"The business of business is business" - Milton Friedman, 1970ReplyDelete
You know what's good for business? Pain employees a living wage so they can purchase the products your business sells. Been saying this for years but it's like beating your head against the wall.ReplyDelete
Many comments here ask "how can we stop this" or How can we stop the rich from doing this....problem is you can't. Actually you CAN but you really don't want to. Anyone ever watch Mr Smith Goes to Washington? Fairly Tale. The greatest threat to the rich and powerful, the one thing that is an equalizer for the lowest poor person, the one thing that scares these rich and power enough to spend billions to keep it from happening - your vote. But you don't really want to change, you can't because billions have been spend conditioning you to keep voting these same rich and powerful in over and over and over again.ReplyDelete
Jim, you must be tired, you essay is very much temperate considering the topic.ReplyDelete
Thain and all the rest should be in prison, and left penniless and destitute after every single penny they have is paid back to those they victimized.
They are not in prison and they are not broke, unfortunately and worse we have Trump and his greedy minions raping the land, pillaging the treasury and more than likely getting us into a war, just before the 2020 election season starts.
I dislike (I am being diplomatic) being this cynical, in my world I prefer to see the glass as half full, not a fetid slimy mess.
I wasn't raised that way either. My parents told me "work hard and do your best" and you'll succeed in life. My parents were of another generation who weren't dealing with such greed as we've seen in the past 40-50 years, so they tried to instill optimism for the future. That sense of optimism within me was crushed many years ago.ReplyDelete
If what people take out of this is your typos, they're fools. This was a brilliant essay, one of your best, and describes all too well what's going on. We need to vote them out. I hope we can.ReplyDelete
You must be new here.Delete
I encourage readers to point out errors, so that they can be corrected. // Jim
Only because of your response, Jim...Delete
Third line from the bottom. I believe you left out "to" between "going" and "get".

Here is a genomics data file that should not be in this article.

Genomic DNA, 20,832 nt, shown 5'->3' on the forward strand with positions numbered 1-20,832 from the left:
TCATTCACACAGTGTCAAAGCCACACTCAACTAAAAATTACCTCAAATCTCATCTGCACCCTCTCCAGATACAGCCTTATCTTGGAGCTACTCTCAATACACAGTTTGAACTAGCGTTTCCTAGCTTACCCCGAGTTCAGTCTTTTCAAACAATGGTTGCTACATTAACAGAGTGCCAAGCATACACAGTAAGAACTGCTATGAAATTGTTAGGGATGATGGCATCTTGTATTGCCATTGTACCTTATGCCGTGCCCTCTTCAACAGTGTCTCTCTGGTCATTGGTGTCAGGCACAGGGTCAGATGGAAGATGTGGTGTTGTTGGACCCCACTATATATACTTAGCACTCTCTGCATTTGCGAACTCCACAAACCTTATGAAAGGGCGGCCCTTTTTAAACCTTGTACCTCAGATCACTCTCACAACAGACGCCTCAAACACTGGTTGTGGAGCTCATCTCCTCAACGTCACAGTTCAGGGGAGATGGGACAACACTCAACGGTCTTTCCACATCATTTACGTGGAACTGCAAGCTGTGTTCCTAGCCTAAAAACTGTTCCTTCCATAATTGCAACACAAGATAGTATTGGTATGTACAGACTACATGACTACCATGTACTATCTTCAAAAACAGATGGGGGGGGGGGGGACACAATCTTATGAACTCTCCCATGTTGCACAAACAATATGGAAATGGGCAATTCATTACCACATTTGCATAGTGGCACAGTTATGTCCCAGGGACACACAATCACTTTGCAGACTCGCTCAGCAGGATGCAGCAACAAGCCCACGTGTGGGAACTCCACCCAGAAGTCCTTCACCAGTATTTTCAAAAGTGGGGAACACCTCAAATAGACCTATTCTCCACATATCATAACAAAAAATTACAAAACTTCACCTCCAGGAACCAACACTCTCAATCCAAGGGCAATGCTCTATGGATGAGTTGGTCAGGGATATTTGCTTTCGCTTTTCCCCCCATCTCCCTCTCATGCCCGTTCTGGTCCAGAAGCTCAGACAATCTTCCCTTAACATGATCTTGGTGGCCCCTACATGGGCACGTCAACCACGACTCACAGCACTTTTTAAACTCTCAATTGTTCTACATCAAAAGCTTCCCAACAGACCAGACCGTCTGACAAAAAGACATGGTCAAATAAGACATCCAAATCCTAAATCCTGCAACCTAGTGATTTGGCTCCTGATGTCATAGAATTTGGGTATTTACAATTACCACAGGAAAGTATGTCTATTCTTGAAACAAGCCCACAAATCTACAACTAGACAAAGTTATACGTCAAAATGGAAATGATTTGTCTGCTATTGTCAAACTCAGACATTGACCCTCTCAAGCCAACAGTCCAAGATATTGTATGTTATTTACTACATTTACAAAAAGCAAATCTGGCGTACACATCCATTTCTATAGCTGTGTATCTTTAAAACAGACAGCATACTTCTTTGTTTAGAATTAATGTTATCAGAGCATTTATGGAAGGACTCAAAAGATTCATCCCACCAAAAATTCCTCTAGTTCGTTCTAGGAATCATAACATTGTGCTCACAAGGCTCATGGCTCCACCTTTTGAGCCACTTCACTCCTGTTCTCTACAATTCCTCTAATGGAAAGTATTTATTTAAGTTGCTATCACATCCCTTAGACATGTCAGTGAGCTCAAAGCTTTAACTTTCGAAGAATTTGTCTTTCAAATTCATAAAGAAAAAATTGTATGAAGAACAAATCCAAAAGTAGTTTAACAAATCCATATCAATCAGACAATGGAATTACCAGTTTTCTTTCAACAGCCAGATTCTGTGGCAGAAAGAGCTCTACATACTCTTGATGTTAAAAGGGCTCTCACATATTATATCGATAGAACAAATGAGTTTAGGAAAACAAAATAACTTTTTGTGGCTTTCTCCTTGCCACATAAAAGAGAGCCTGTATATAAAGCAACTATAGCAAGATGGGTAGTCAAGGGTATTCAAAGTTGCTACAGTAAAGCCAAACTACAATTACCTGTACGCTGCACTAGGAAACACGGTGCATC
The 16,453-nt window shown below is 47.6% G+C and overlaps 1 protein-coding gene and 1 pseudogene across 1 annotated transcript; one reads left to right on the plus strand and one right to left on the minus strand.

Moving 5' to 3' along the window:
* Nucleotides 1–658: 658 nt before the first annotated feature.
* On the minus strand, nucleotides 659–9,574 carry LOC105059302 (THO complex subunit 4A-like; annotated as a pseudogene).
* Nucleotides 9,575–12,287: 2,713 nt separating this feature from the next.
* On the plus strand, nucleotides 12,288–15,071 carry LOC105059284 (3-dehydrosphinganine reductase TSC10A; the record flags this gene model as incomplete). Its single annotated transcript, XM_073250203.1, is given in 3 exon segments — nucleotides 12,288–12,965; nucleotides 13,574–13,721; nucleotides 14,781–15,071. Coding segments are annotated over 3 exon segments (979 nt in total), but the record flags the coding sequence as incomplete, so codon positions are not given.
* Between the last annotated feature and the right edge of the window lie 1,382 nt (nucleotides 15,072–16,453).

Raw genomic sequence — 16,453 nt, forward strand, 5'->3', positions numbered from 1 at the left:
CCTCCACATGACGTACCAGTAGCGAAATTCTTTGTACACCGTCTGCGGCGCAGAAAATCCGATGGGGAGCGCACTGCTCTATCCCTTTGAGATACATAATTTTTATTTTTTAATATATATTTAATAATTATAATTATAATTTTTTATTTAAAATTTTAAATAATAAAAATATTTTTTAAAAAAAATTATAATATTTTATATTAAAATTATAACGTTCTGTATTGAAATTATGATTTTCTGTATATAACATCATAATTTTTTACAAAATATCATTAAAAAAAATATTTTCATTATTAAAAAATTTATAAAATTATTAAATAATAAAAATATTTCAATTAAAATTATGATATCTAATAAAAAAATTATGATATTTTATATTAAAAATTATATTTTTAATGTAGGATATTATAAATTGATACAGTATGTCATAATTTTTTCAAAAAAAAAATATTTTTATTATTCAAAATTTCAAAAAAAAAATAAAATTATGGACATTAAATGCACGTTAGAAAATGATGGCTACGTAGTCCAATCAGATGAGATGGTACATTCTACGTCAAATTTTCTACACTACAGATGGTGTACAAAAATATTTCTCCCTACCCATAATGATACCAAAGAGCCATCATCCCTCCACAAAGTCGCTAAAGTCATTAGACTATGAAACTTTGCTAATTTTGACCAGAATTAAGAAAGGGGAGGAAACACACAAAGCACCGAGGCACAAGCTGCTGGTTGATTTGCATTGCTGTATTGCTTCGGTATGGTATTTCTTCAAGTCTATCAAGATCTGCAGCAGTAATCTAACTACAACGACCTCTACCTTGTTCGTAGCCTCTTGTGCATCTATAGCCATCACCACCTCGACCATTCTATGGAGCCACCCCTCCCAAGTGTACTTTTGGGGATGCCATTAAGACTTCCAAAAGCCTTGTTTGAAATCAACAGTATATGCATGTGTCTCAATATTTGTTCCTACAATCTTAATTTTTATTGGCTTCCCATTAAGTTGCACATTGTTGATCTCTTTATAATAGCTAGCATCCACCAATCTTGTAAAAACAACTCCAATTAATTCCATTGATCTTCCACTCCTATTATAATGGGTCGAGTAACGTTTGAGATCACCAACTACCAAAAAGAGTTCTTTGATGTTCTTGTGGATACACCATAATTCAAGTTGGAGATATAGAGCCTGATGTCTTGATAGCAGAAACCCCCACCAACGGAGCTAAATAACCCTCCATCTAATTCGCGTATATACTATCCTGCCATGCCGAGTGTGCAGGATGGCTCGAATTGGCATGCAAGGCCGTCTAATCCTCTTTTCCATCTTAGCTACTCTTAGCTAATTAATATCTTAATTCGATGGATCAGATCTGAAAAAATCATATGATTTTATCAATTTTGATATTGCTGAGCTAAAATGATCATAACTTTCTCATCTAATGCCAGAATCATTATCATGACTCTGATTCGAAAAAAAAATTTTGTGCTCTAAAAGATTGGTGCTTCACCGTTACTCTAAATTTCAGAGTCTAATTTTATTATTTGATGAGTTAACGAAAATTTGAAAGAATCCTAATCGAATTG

Cheers to another timely essay. The next crash is imminent.
And why oh why do people keep voting against their own interest? I’ll never understand it!ReplyDelete
They don't know what's good for them.Delete
When given a choice of voting for their interests and voting for their values, people often choose to vote for their values. That's why I often vote against my best interests. To quote Gale Sayers, I am third. Although, for me it isn't God, family, and then me. It is society, friends and family, and then me.Delete
Thank you for speaking to what anyone that has been paying attention has known. We must continue to pay attention and stay involved, if even for our own survival.ReplyDelete
OPM is one of the more underrated movies IMO.ReplyDelete
One of the tax deductions trump is trying to remove is the 401K deduction. The Republicans in Congress are not happy about that and are refusing to cut the deduction, I believe they know that 401K funds are a great source of profit for the 1%. So I believe you will be able to continue to give money to the rich, though your contributions to your 401K accounts. Good luck in getting any thing back.ReplyDelete
Martin Shkreli is the pharmaceutical industry poster boy for greed. Yes, he IS a scumbag who deserves to lose every penny he has left and spend a lot more time in a tiny cell. BUT - Where greed and predatory drug companies are concerned Martin Shkreli is just the tip of the iceberg. His company, Turing, was not the first company to to raise drug prices in this manner. It was also not the last.ReplyDelete
The irony is that, even though Turing dumped Shkreli as soon as he became a liability, the price of Daraprim is still the same.
There was a real sea change brought in by Ronald Reagan and Newt Gingrich. Rich people became openly proud of being rich at others' expense, where before they had been faintly embarrassed to admit it. But Newt Gingrich and those of like mind did the *greatest* disservice to the world not in changing the laws, but in desensitizing people to dishonesty, to bald-face lying. Because when you change the law, someone can change it back. But when you teach people not to be able to tell the truth from a lie, they will not believe there is any reason to change it back. They will believe what they hear that pleases them, and will not understand whether they are listening to someone who speaks the truth, or someone who does not even know what the difference is. The danger to this world posed by disingenuous people is greater than that posed by almost any other kind, because the one who cannot tell what truth is will not be able to distinguish whether they are being *literally* (not just figuratively) led to slaughter for someone else's benefit. And right now, that literal slaughter is very damn close to us again--not just economic destruction, but real, actual dying of large groups at the inexorable hands of other groups--because we are losing the ability to recognize the rhetoric that sanitizes the killing of millions by calling it a "final solution".ReplyDelete